As far as Australian horror films specifically are concerned, I think that Australian filmmakers need to continue to seek out good stories, regardless of whether they are Australian or not – and keep taking the risks they have taken (as in the case of Wolf Creek and Saw) to get them made.
I think that Australian filmmakers are very happy to stretch, twist, or break conventions, which gives us a real creative edge – we need to keep doing that. Retaining that painterly, earthy viscerality you see in the best Aussie films generally works for me, too.
Oh, and casting me in stuff. That'll help immeasurably. No, really – it will.
EL: As an Australian, what would you tell the rest of the world about Australia and what it has to offer the film industry?
BPK: You'll get professionalism – at all levels. Your film will get made with a care and enthusiasm that will repay your confidence tenfold, regardless of what it is about. Treat us right, and we'll give you a bloody masterpiece.
EL: What are some of your favorite horror films? And what recent horror films, Australian or not, would you have given your eye teeth to have a role in?
BPK: As I said, when I'm looking to dive behind the seat and peep through my fingers, suspense and dread are the qualities I look for. Though this will doubtless appall your more "purist" readers (who will start looking at their watch if the cheerleader hasn't been reduced to the consistency of chutney with a bacon-slicer by the end of the first reel), one of the single most frightening moments for me in a film was the bathroom scene in The Sixth Sense. Know the one? When there is no sound and you see a figure over the kid's shoulder in the background, simply silently walking into and out of shot? I think I tore the armrest off the seat.
Favourites include anything from Hammer/Amicus with Christopher Lee or Peter Cushing – cheesy crap included. Those two gentlemen brought a gravitas and dignity to everything they did. The Wicker Man is still genius, as is The Exorcist. I have a sentimental love for silent and black and white horror films, too – for their sweetness and naivety, if nothing else. Whale's Frankenstein is magnificent, still – as are Murnau's Nosferatu and Faust.
I liked Bathory with Anna Friel; and I liked the original Japanese Ring series. Creepy as hell.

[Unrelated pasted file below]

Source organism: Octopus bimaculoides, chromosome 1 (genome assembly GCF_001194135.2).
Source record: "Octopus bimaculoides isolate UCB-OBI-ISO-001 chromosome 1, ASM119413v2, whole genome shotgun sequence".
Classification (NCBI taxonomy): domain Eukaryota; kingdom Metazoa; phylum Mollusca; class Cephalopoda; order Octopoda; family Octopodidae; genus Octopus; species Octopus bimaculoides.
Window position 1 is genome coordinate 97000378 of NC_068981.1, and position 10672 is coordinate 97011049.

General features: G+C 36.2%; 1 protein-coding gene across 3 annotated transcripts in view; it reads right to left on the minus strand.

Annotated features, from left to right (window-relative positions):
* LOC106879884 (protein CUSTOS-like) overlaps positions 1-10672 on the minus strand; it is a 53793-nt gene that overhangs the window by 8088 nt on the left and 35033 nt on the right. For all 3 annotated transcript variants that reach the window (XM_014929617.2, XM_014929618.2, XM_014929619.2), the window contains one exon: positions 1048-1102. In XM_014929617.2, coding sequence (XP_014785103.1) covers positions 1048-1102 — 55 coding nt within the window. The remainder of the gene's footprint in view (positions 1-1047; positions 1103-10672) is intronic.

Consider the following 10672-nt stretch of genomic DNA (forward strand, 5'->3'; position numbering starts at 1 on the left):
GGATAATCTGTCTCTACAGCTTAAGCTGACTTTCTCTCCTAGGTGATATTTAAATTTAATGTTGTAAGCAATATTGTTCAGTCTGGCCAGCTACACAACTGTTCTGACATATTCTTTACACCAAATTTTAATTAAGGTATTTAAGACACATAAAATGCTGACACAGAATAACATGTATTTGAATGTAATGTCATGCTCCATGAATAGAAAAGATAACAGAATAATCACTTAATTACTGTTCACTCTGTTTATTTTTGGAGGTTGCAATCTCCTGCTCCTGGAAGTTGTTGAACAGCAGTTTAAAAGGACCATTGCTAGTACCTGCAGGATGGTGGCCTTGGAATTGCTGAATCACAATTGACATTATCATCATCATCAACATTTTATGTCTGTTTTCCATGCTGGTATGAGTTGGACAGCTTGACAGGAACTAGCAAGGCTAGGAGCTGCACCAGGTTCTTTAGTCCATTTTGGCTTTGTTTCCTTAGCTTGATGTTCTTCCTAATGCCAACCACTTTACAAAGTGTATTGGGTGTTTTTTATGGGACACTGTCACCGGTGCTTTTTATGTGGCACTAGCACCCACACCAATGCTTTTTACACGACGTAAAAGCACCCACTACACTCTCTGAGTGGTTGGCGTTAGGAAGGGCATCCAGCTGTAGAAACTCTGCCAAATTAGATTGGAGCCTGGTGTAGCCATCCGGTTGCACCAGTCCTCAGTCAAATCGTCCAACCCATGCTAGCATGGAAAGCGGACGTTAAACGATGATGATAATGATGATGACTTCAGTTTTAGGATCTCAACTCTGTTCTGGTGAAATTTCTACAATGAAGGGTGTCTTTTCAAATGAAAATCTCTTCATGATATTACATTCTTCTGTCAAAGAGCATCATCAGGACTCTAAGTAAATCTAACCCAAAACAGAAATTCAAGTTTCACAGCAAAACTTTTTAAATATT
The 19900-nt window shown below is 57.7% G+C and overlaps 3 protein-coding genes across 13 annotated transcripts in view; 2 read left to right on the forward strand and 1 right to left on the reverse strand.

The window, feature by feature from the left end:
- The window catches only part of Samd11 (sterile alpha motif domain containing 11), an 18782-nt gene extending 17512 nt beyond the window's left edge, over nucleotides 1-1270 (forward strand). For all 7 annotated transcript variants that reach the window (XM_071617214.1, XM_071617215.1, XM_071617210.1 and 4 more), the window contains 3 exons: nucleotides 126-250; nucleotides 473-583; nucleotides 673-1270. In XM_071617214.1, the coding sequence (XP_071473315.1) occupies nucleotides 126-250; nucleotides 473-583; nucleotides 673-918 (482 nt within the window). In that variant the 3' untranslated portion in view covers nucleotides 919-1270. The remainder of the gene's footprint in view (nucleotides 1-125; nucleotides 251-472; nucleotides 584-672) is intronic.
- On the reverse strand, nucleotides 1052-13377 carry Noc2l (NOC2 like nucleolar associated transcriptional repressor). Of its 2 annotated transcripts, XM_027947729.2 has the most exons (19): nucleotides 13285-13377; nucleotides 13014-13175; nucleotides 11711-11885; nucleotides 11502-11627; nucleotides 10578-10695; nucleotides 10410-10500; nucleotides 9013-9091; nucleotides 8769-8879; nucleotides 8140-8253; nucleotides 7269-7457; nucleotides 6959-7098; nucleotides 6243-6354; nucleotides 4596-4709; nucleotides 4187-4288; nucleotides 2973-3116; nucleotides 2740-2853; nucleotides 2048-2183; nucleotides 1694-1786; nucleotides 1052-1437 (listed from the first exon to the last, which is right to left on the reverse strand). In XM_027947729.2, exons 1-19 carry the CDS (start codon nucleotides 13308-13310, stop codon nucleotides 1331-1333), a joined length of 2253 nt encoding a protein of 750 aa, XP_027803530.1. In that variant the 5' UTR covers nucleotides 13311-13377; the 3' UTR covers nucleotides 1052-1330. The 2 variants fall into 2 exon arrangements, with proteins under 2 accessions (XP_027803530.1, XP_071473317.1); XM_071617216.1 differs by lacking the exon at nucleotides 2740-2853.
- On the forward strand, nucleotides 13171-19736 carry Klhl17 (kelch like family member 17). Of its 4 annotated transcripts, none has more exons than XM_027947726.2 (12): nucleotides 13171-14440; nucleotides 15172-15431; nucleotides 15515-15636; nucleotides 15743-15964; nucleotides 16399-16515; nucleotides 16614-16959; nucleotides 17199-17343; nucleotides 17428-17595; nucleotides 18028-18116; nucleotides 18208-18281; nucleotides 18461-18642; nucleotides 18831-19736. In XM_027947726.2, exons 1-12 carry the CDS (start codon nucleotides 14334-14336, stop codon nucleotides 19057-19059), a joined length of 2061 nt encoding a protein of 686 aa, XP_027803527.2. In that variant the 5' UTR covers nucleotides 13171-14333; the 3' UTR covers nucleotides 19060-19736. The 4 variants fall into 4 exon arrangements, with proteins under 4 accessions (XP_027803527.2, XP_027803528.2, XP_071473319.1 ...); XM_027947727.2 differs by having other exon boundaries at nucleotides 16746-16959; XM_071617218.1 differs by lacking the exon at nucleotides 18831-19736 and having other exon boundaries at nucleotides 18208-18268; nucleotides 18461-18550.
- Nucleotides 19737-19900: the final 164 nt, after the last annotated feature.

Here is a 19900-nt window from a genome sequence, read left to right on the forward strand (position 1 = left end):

If we're fantasizing, to have a crack at Dracula remains an ambition as there is a loneliness there that has never quite made it to the screen for my money. And if anyone wants to remake anything Peter Cushing has done – with me instead – call me. And I would give whatever greasy scraps of my immortal soul I still possess to play Dr. Phibes….though to be honest, if it isn't going to be me, then for God's sake, make it Alan Rickman.
But the horror I'm most keen to see properly brought to the screen is more of the work of H.P. Lovecraft. Eye teeth will be removed with pliers to be involved in anything from that canon. Mr. del Toro, for my dentist's sake, I hope you're listening.
EL: Here's your chance to "sell yourself" to any possible casting agents who might be reading this – what would you like them to know about Brendan Parry Kaufmann?
BPK: My big opportunity! Well – if we can gloss over, for a moment, what desperate, self-serving puddles of need all actors are (myself included) – allow me to introduce myself.
Hello, Casting Directors. My, look at you. You look great – have you lost weight? That outfit is SO your colour. Drink?
Setting aside my quite reasonable ambition to be Christopher Lee when I grow up, I love what I do. It's the best job in the world. And nothing would make me happier than finding myself at either end of a chainsaw or a stake for the disgust, horror, and amusement of your readers.
But let's have this conversation over lunch when I'm back in LA in the next little while, shall we?
And I'm Australian. I'll bring beer.